Dogs often pant and breathe heavily to cool down, but cats typically don't exhibit this behavior. Our veterinarian at Brodheadsville will clarify why your cat may be panting or breathing heavily and when you should contact your veterinarian.
Heavy Breathing & Panting In Cats
Sometimes, it's okay for your cat to breathe with their mouth open, but other times it could mean they are sick and need a vet right away.
If your cat is breathing heavily, check these things to see if they need help.
If it's not normal for them to breathe like that, or if they've been doing it for a while, take them to the vet.
Normal Panting in Cats
Just like dogs, cats can pant when they are feeling hot, stressed, or after physical activity. It's normal and should go away once they calm down, cool off, or rest.
However, cats panting is not very common, so if you're unsure why your cat is panting, it's best to take them to the vet.
Try to think about what your cat was doing before you noticed the panting to help your vet understand the cause better.
Abnormal Panting in Cats
Heavy or labored breathing might indicate a severe health issue if your cat is not feeling stressed, too hot, or tired from exercise. In such cases, you should seek emergency veterinary care immediately.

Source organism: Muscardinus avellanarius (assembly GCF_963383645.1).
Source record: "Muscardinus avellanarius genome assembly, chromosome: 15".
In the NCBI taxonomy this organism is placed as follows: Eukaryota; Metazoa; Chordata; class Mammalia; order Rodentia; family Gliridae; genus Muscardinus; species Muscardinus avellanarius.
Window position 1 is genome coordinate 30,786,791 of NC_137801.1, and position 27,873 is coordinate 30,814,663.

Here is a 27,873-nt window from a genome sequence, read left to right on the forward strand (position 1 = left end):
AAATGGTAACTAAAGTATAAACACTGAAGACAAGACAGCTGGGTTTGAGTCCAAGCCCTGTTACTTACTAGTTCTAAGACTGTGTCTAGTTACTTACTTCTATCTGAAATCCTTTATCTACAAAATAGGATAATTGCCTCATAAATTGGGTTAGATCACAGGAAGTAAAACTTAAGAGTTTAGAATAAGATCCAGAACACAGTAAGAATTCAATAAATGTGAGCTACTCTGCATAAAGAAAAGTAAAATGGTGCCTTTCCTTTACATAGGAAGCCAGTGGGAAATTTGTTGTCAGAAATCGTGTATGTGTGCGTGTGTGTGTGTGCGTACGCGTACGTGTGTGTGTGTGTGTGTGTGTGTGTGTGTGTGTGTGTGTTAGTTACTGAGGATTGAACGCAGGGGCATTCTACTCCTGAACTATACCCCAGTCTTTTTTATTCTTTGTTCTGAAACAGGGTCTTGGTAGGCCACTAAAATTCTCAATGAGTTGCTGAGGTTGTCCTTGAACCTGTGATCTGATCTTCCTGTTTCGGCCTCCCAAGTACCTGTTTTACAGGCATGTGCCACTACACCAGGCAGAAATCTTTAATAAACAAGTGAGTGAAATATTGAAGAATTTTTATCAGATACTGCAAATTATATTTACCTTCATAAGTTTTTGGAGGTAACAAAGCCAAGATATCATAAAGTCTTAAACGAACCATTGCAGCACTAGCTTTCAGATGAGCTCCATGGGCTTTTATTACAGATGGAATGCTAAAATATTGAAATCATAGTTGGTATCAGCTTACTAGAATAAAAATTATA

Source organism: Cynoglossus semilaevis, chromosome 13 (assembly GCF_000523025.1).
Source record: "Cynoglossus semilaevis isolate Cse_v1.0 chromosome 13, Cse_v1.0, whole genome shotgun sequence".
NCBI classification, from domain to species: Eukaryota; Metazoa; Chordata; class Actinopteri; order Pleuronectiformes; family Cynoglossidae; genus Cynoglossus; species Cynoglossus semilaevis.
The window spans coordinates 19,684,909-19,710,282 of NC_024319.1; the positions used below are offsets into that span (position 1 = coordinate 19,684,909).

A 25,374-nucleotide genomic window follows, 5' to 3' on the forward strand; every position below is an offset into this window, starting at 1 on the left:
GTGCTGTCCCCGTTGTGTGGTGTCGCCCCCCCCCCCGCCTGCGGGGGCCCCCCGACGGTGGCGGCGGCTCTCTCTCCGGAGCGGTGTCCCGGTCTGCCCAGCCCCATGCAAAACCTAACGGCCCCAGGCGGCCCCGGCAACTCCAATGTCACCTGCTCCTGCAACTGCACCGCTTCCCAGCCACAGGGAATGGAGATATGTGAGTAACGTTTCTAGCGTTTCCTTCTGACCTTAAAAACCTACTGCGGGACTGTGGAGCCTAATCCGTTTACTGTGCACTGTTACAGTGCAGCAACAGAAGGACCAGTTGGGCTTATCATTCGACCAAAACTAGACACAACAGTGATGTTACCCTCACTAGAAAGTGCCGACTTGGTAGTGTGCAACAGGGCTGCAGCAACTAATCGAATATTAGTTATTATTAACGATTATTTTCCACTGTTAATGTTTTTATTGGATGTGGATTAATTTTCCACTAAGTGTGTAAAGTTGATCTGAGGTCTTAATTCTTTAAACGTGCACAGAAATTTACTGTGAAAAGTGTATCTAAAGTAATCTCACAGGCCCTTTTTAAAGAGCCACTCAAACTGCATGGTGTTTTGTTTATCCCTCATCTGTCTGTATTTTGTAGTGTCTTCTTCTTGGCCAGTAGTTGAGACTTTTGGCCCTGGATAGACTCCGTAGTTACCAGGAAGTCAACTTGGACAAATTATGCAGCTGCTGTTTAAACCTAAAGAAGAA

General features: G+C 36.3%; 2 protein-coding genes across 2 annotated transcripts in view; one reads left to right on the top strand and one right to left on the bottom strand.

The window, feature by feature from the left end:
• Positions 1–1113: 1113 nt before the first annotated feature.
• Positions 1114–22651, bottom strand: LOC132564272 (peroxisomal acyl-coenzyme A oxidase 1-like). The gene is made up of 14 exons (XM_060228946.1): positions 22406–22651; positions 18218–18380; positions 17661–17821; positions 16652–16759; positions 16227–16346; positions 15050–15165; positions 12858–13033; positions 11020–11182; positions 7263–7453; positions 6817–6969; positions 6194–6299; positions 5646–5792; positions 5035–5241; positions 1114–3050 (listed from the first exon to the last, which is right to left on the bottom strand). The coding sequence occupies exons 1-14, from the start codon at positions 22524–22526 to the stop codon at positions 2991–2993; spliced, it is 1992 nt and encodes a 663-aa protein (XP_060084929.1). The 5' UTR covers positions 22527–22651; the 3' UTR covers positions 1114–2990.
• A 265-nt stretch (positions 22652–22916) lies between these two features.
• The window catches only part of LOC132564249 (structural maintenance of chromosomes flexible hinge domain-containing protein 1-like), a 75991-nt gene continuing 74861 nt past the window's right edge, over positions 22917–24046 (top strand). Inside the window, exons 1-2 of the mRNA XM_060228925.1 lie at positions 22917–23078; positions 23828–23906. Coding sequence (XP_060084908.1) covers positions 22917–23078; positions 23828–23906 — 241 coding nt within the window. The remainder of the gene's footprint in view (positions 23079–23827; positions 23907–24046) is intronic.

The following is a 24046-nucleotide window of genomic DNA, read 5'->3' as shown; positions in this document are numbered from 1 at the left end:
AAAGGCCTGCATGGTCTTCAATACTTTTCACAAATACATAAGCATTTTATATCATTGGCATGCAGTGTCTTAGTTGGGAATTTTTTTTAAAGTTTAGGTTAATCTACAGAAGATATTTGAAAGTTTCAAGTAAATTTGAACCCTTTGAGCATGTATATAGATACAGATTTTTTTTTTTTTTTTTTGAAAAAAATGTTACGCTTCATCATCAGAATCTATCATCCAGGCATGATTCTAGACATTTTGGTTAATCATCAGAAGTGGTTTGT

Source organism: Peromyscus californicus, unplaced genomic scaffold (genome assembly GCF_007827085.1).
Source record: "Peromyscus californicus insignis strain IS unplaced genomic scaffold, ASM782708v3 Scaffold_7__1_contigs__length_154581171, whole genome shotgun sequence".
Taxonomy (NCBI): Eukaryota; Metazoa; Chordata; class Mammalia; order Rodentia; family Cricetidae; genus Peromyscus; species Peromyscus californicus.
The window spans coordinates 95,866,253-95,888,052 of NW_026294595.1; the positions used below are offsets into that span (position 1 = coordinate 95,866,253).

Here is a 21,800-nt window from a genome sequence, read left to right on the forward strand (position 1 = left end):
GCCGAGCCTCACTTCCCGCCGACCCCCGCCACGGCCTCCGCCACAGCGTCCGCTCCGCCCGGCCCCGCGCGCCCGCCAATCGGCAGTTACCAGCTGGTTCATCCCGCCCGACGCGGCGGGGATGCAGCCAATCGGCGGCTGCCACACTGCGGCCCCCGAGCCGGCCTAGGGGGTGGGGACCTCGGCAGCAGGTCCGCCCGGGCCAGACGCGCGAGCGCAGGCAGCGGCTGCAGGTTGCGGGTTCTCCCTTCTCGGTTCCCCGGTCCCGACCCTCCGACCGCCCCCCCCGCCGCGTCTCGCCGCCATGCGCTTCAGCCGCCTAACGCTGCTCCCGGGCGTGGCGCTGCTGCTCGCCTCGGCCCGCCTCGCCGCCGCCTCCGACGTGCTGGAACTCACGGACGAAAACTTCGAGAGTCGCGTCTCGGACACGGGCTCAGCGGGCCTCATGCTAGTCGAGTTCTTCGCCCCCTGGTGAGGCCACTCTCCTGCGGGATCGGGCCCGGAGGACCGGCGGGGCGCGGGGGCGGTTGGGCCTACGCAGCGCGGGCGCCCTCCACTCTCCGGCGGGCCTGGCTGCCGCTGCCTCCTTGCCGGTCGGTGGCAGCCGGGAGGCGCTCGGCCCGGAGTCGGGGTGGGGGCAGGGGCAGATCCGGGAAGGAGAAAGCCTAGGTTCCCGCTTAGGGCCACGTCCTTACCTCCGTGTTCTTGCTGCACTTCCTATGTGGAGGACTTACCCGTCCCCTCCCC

If your cat is panting, wheezing, coughing or breathing faster than usual, it might be due to asthma. The good news is that asthma can be treated in cats with medication such as corticosteroids or bronchodilators.
So, if you notice any of these symptoms in your feline friend, it's important to take them to the vet for proper diagnosis and treatment.
Heartworms can make it hard for cats to breathe, but it can be treated with medication like corticosteroids to help with inflammation and oxygen therapy if it's really serious. If cats don't get treated, it can be very dangerous and sometimes fatal, so it's important to give them monthly medicine to prevent heartworms.
Congestive Heart Failure
An accumulation of fluid in and around the lungs can lead to quick, heavy breathing, coughing, and panting. The treatment usually involves draining the fluid and taking medication that can widen blood vessels, remove the excess fluid, and make the heart contract with more strength.
Respiratory infections can make breathing difficult for cats, causing heavy breathing. Respiratory infections are usually viral, but antibiotics might be needed for treatment when a secondary bacterial infection develops. Humidifiers and steam may help loosen mucus and make nasal breathing easier as your cat gets better.
Trauma, anemia, neurologic disorders, abdominal enlargement, and pain can also cause cats to pant or exhibit heavy breathing.